Lists Home |
Date Index |
- From: "Rick Jelliffe" <firstname.lastname@example.org>
- To: <email@example.com>
- Date: Sat, 6 Feb 1999 03:00:22 +1100
From: firstname.lastname@example.org <email@example.com>
>Right! I think a significant part of the problem here is that people
are realizing that XML's data model is not as expressive as they'd like.
For example, XML's entity structure looks like a semi-labelled graph
(vertices are labelled (with entity tags) but edges are not labelled),
whereas many other data models (e.g., RDF) let you label both the edges
and the vertices.
HyTime lets you label edges too: anyone can use that (to those people
who whinge "but it is too hard" I say "CORBA CORBA CORBA": some things
are big and difficult, it doesn't mean they are therefore bad). The
question is, should such labelling be part of the language at the
lexical level (which XML deals with) or a further layer. It is the old
tradeoff that a general purpose system will (probably) be worse at any
specific task than a specific system.
> It seems to me that one plausible way out of this conundrum is for the
XML Schema WG to recognize (1) the need for schemas to be written in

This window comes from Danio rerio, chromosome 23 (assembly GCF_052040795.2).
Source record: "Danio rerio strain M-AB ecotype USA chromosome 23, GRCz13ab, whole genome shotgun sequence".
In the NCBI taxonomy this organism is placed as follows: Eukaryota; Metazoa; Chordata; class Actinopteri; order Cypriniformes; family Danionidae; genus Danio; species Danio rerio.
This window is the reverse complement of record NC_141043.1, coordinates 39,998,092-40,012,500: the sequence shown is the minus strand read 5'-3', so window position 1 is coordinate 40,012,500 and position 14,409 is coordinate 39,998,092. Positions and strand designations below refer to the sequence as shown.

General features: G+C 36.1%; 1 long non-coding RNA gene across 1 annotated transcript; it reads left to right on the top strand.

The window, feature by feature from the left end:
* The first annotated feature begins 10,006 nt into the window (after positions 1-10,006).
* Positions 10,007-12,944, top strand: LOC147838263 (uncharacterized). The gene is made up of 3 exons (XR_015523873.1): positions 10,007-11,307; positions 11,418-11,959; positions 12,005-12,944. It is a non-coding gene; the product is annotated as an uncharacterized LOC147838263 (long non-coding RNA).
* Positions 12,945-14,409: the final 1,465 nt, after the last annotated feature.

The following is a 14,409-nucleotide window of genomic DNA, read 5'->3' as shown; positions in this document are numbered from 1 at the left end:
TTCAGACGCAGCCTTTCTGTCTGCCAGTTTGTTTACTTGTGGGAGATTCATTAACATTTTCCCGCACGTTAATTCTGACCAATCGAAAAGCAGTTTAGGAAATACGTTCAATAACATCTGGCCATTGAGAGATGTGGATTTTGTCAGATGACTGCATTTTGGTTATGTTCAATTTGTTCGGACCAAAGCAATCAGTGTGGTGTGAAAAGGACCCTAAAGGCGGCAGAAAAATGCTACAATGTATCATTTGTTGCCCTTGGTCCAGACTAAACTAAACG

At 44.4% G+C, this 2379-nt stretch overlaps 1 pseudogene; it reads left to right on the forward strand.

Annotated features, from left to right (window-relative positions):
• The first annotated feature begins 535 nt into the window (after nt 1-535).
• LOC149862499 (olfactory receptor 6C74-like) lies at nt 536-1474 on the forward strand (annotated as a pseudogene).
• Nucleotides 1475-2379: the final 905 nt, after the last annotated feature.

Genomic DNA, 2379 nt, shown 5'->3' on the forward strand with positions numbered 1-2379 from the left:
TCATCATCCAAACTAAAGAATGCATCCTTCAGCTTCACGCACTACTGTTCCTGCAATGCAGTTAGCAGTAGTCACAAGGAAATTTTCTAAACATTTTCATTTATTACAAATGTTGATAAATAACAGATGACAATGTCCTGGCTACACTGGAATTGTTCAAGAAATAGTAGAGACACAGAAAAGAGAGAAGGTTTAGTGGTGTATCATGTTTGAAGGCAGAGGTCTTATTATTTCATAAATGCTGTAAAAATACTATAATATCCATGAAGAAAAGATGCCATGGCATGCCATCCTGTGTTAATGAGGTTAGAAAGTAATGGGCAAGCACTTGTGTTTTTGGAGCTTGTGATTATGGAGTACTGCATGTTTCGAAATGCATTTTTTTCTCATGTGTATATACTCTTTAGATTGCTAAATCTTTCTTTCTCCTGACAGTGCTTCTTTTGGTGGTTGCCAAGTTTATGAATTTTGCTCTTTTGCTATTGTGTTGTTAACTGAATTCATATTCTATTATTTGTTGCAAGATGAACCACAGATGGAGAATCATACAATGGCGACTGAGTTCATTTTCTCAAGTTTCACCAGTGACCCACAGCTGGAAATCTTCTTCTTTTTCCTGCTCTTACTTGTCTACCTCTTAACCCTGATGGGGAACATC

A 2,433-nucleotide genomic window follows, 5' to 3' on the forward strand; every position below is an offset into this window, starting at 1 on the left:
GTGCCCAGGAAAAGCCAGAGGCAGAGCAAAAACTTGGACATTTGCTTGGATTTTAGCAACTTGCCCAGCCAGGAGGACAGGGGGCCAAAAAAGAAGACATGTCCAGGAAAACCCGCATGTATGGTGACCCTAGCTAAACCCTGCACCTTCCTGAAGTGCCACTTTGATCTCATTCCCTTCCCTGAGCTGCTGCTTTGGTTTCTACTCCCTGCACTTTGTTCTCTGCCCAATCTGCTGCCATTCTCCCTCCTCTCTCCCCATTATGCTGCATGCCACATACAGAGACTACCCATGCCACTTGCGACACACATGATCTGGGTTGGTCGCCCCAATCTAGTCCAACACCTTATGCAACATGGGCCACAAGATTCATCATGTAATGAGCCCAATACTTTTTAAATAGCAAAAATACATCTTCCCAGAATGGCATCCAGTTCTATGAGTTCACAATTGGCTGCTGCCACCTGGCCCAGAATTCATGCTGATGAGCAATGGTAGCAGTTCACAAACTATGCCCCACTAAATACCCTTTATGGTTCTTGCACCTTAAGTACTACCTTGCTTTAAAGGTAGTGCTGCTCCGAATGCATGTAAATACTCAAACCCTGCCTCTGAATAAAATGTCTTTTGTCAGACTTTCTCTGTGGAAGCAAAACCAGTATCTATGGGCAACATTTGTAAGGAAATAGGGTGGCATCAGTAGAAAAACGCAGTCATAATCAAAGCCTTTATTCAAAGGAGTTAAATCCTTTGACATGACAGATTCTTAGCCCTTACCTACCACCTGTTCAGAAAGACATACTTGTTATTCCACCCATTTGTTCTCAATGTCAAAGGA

terms of more expressive data modelling systems, (2) the need to support
a variety of encodings of those data models into XML, and (3) the need
for a schema to describe a particular encoding (the one desired for the
schema at hand) of the schema's data model into XML.
Sounds good. But Mike's comments do betray a wish that XML operated on
some other level than the strictly lexical: but it doesn't, except by
xml-dev: A list for W3C XML Developers. To post, mailto:firstname.lastname@example.org
Archived as: http://www.lists.ic.ac.uk/hypermail/xml-dev/ and on CD-ROM/ISBN 981-02-3594-1
To (un)subscribe, mailto:email@example.com the following message;
To subscribe to the digests, mailto:firstname.lastname@example.org the following message;
List coordinator, Henry Rzepa (mailto:email@example.com)